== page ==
With “College Choice” season upon us, I’m often asked by prospective students what advice I might offer as they come to the end of their high school careers and weigh the important decision about where to continue their education. Parents are full of questions, too.
Believe me, I don’t underestimate the gravity of this challenge in the least bit.
A college degree opens doors of opportunity and provides access to the American dream. The college experience is also a starting point in so many ways beyond simply laying the foundation for a fulfilling life of work. It should encourage lifelong learning, develop a sense of responsibility for one’s community and mark the beginning of new and lasting friendships for decades to come.
So now that offers of admission have been extended to the hundreds of thousands of young men and women across the nation intent on earning a college degree, push has come to shove, and it’s time to choose.
What should inform your decision?
Above all, do not consume the marketing materials uncritically. Consider one more set of campus visits to those schools on your short list as well. While there, ask colleges hard questions.
What you are trying to determine, after all, is the best “fit,” which is vitally important.
The variety of options not only has to do with an institution’s size and whether public or private but also with institutional mission. What does college x, y or z value? What distinguishes it from the competition?
At Centre, for instance, we guarantee a study abroad experience, an internship or research opportunity and graduation in four years. This so-called Centre Commitment says that learning does not just occur in the classroom, and the international component stresses our emphasis on developing citizen-leaders with a global outlook.
Make sure you’re clear what those schools on your short list prioritize.
Related, I would encourage exploring what opportunities exist for what might be broadly labeled as “engagement,” since the college experience should not be limited to just what occurs in the classroom.
Centre and similar colleges place a premium on providing what are called “high-impact practices.” Study abroad, internships and undergraduate research all check these boxes, as do varsity and intramural athletics, involvement in student organizations, artistic experiences (as attendee or performer), community-based learning opportunities and volunteer service, to name a few.
In other words, look for opportunities to expand your comfort zone and to be challenged in your thinking and outlook. Take responsible risks. Push boundaries in ways that help you develop personally and professionally.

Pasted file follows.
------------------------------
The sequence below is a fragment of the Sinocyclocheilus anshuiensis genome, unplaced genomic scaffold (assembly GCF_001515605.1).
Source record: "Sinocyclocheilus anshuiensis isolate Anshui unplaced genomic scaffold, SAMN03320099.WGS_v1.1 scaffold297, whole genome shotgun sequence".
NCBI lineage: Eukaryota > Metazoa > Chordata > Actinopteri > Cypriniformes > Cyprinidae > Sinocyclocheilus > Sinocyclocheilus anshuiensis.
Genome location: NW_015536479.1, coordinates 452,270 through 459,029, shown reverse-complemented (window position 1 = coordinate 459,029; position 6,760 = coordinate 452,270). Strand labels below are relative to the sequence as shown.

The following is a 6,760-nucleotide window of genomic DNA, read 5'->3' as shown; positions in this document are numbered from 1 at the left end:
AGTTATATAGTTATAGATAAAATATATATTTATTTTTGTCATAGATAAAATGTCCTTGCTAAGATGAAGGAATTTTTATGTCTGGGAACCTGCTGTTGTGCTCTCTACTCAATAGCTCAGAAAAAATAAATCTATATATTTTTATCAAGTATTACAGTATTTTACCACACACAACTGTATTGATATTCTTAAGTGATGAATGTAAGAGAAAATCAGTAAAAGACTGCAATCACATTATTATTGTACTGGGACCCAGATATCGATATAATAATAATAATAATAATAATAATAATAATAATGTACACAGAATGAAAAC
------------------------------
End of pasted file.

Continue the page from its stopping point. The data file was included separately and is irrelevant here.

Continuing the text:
Don’t look for the easy way. Being challenged is a critical component for future success, and I would also be sure to ask what priority is placed on academic effort and the level of expectation professors have of their students.
Is the faculty just there to teach, or do they interact with students in- and outside of the classroom? I believe strongly that college faculty should be mentors and role models, not just teachers.
Small class sizes at colleges like Centre provide for lots of personal interaction. We even have a budget set aside to support dinners at the homes of our professors, and generous grants from foundations like Brown and Mellon support summer student-faculty collaborative research.
Finally, ask about what kinds of support the college provides to assist your success. The two critical areas I would ask about involve counseling and career services.
College can be stressful and it is a sign of strength, not weakness, to ask for help if needed. The college experience should be holistic, focused on developing mind, body and spirit. What services exist to make this a reality?
And once the four years fly by, are you positioned for what’s next?
I always encourage Centre students to get engaged with our Center for Career and Professional Development the first week they arrive on campus. While a final destination is likely unclear at the start, building a road map term by term and year by year makes charting the future that much easier.
Ask, too, about what has come to be known as “outcomes data.” What percentage of students are employed or pursuing graduate or professional degrees after graduation? What is the graduation rate?
And on this point I end with one last bit of advice, mindful of John Dewey’s comment that “Education is not preparation for life; education is life itself.”
In that spirit, remember that your investment in higher education should have a positive return, but that the most important value is not monetary alone.
by President John A. Roush
March 22, 2016
This story originally appeared in the The Advocate-Messenger and is also featured on The Huffington Post.